Approximately 40–70% of justice-involved youth have untreated mental health problems. There is no current research that directly compares the mental health profiles of youth involved in the justice system to that of inpatients and outpatients. The research reported is significant because it directly compares the needs of these population by use of the same suite of standardized assessment tools.
The sample consisted of 755 youth aged 16–19 years recruited from youth justice and mental health facilities in Ontario, Canada. Participants completed semi-structured assessment interviews using the interRAI child and youth suite of instruments to assess for internalizing and externalizing concerns as well as exposure to traumatic life events.
Findings indicated that justice-involved youth experienced higher levels of certain types of trauma. Analyses examining sex differences indicated that, controlling for age, males in the youth justice group reported higher cumulative trauma compared to male outpatients but not inpatients. Females in the youth justice group reported experiencing higher cumulative trauma compared to female outpatients and inpatients. In addition, controlling for sex and age, the youth justice group reported lower internalizing symptoms scores than inpatients and outpatients. Finally, males in the youth justice group scored lower than inpatients in externalizing symptoms, whereas females within the youth justice group scored higher in externalizing symptoms compared to inpatients and outpatients.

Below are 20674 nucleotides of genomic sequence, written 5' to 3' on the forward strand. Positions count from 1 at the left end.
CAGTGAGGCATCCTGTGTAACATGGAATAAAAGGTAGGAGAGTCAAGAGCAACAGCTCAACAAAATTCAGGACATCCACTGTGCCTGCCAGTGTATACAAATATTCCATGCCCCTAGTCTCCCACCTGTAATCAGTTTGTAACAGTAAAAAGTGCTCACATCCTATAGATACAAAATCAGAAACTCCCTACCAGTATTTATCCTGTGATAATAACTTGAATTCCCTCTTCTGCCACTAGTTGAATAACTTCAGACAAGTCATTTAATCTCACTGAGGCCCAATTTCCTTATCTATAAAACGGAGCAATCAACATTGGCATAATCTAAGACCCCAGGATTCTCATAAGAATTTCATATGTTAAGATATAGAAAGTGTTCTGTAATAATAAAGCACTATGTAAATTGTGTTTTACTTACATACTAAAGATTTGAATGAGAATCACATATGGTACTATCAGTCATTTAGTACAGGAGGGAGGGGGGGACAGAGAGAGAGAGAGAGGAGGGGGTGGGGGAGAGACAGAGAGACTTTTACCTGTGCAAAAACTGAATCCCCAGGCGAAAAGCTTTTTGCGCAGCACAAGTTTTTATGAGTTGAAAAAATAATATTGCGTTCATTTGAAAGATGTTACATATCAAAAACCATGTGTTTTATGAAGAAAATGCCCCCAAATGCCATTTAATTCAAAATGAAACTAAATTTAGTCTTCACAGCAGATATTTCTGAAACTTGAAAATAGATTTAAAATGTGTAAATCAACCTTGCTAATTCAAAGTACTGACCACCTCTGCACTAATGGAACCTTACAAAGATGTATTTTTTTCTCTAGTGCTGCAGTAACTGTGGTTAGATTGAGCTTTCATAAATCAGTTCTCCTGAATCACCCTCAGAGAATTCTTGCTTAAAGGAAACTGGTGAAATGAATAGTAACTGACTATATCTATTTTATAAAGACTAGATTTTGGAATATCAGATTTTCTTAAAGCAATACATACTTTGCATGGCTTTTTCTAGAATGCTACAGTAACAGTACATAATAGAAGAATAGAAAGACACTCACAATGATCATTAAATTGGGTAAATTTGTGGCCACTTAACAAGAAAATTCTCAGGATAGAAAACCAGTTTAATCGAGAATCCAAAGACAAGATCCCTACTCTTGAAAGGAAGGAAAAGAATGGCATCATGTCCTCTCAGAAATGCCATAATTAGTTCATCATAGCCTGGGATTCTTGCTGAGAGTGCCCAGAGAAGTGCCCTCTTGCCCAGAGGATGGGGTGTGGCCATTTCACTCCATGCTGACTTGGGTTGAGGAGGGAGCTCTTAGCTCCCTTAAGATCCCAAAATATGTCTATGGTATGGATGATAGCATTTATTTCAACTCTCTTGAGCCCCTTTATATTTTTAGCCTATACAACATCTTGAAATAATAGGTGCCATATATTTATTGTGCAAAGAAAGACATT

Results indicated that youth who are involved with the justice system exhibit significant psychosocial issues that represent complex service needs which require unique interventions in order to be addressed appropriately.